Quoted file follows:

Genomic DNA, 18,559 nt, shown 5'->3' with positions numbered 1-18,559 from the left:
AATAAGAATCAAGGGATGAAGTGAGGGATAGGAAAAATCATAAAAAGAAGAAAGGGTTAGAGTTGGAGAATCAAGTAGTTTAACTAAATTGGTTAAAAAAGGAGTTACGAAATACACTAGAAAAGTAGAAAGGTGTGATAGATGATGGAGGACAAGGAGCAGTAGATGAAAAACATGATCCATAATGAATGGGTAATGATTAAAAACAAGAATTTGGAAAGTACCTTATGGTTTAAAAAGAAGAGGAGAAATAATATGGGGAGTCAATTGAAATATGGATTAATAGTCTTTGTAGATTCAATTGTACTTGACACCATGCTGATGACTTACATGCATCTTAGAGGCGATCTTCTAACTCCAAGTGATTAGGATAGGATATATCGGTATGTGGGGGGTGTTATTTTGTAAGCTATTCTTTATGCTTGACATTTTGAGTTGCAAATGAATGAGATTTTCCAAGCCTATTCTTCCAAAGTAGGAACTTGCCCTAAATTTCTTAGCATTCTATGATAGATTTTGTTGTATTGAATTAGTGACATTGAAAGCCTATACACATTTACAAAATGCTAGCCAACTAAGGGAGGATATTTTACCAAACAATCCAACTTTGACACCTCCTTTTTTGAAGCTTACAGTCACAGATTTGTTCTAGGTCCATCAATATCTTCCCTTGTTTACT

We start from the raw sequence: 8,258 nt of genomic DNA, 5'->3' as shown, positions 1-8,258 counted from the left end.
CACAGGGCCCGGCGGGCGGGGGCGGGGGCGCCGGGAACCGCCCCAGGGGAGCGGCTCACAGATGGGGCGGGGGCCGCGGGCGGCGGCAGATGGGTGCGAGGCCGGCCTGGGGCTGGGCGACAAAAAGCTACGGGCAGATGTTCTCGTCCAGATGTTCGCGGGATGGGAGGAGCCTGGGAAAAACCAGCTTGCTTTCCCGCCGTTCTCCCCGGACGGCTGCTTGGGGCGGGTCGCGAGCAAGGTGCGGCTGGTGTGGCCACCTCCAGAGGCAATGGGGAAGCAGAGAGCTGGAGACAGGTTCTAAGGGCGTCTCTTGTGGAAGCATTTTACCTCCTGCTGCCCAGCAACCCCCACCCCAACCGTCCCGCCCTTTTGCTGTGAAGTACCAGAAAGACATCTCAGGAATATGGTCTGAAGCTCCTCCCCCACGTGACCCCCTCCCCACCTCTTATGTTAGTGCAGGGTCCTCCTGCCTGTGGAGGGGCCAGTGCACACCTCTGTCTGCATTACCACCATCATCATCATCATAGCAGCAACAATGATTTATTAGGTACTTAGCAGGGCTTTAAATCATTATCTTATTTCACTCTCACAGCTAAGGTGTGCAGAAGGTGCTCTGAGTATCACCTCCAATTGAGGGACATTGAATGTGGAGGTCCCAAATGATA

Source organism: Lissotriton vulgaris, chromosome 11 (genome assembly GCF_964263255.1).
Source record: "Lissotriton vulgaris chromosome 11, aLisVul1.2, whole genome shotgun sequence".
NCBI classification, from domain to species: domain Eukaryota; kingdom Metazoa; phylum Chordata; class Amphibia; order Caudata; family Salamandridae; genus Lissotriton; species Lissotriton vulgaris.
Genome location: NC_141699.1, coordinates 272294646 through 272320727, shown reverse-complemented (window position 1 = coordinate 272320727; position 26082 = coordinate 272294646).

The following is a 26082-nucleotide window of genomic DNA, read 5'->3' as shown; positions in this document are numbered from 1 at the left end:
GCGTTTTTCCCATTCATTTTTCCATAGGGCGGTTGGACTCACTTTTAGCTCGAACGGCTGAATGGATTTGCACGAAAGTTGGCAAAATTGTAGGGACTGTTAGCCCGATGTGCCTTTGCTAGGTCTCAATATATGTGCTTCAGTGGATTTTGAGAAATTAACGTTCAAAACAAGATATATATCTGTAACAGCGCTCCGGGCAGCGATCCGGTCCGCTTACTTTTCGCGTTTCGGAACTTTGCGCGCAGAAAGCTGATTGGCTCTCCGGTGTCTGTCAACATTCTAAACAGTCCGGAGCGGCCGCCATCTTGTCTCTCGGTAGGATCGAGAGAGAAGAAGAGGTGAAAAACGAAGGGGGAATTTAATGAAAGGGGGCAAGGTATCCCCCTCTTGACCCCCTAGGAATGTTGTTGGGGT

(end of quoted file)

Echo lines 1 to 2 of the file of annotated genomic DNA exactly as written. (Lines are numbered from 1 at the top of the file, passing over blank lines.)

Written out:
Genomic DNA, 18,559 nt, shown 5'->3' with positions numbered 1-18,559 from the left:
AATAAGAATCAAGGGATGAAGTGAGGGATAGGAAAAATCATAAAAAGAAGAAAGGGTTAGAGTTGGAGAATCAAGTAGTTTAACTAAATTGGTTAAAAAAGGAGTTACGAAATACACTAGAAAAGTAGAAAGGTGTGATAGATGATGGAGGACAAGGAGCAGTAGATGAAAAACATGATCCATAATGAATGGGTAATGATTAAAAACAAGAATTTGGAAAGTACCTTATGGTTTAAAAAGAAGAGGAGAAATAATATGGGGAGTCAATTGAAATATGGATTAATAGTCTTTGTAGATTCAATTGTACTTGACACCATGCTGATGACTTACATGCATCTTAGAGGCGATCTTCTAACTCCAAGTGATTAGGATAGGATATATCGGTATGTGGGGGGTGTTATTTTGTAAGCTATTCTTTATGCTTGACATTTTGAGTTGCAAATGAATGAGATTTTCCAAGCCTATTCTTCCAAAGTAGGAACTTGCCCTAAATTTCTTAGCATTCTATGATAGATTTTGTTGTATTGAATTAGTGACATTGAAAGCCTATACACATTTACAAAATGCTAGCCAACTAAGGGAGGATATTTTACCAAACAATCCAACTTTGACACCTCCTTTTTTGAAGCTTACAGTCACAGATTTGTTCTAGGTCCATCAATATCTTCCCTTGTTTACT